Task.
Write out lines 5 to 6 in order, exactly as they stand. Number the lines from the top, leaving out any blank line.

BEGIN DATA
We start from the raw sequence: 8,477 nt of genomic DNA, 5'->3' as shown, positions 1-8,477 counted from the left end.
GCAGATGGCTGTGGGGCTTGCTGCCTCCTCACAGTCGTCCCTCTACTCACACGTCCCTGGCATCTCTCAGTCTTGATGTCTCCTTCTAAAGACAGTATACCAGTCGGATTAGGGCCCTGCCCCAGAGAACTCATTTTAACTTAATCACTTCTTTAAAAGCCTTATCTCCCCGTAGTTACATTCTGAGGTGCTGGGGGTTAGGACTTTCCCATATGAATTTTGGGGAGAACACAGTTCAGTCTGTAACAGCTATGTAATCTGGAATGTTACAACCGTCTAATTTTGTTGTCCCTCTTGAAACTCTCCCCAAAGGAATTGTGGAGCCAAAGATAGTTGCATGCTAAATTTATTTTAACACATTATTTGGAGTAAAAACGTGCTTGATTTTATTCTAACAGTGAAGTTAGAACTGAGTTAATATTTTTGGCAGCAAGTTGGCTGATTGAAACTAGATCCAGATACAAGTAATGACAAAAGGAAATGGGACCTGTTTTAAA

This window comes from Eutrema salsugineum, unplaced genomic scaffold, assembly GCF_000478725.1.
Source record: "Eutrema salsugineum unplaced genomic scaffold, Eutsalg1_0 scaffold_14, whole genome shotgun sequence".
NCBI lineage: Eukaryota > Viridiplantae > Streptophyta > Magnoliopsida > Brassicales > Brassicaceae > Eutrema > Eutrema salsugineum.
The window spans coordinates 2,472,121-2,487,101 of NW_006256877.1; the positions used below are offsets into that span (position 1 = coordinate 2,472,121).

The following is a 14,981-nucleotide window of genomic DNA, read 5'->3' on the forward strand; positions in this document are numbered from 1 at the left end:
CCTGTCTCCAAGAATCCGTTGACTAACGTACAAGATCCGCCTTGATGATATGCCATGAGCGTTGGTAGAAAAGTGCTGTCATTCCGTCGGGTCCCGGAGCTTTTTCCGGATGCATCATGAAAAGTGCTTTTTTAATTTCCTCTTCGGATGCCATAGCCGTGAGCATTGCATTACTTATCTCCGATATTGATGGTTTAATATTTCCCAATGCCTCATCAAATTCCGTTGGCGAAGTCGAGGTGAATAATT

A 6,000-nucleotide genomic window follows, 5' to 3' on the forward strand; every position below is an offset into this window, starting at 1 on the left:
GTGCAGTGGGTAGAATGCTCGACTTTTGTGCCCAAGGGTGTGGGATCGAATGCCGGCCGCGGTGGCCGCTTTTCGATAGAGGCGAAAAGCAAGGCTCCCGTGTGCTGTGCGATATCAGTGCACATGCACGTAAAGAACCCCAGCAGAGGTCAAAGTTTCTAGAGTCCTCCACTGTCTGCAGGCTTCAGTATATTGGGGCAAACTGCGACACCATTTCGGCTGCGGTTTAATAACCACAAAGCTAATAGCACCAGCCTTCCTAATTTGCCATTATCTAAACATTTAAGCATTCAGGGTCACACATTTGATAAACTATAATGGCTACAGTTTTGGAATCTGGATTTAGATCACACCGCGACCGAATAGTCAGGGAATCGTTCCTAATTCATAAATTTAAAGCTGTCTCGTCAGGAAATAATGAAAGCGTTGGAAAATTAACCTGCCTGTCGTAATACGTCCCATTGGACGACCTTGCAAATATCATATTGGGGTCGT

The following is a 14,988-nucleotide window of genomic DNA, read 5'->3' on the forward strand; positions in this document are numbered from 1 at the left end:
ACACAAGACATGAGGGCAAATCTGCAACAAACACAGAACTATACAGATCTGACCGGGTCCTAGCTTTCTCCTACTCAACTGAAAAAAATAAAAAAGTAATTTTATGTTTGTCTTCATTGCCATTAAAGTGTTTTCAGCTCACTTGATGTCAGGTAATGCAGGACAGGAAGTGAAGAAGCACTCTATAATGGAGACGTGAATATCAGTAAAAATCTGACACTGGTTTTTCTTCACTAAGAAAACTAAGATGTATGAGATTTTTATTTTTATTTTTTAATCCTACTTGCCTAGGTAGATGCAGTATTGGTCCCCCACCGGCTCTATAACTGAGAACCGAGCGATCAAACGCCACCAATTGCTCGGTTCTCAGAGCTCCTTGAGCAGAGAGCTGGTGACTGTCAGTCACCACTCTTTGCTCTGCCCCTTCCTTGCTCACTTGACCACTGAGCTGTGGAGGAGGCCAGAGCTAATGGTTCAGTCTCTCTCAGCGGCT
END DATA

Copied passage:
NCBI lineage: Eukaryota > Viridiplantae > Streptophyta > Magnoliopsida > Brassicales > Brassicaceae > Eutrema > Eutrema salsugineum.
The window spans coordinates 2,472,121-2,487,101 of NW_006256877.1; the positions used below are offsets into that span (position 1 = coordinate 2,472,121).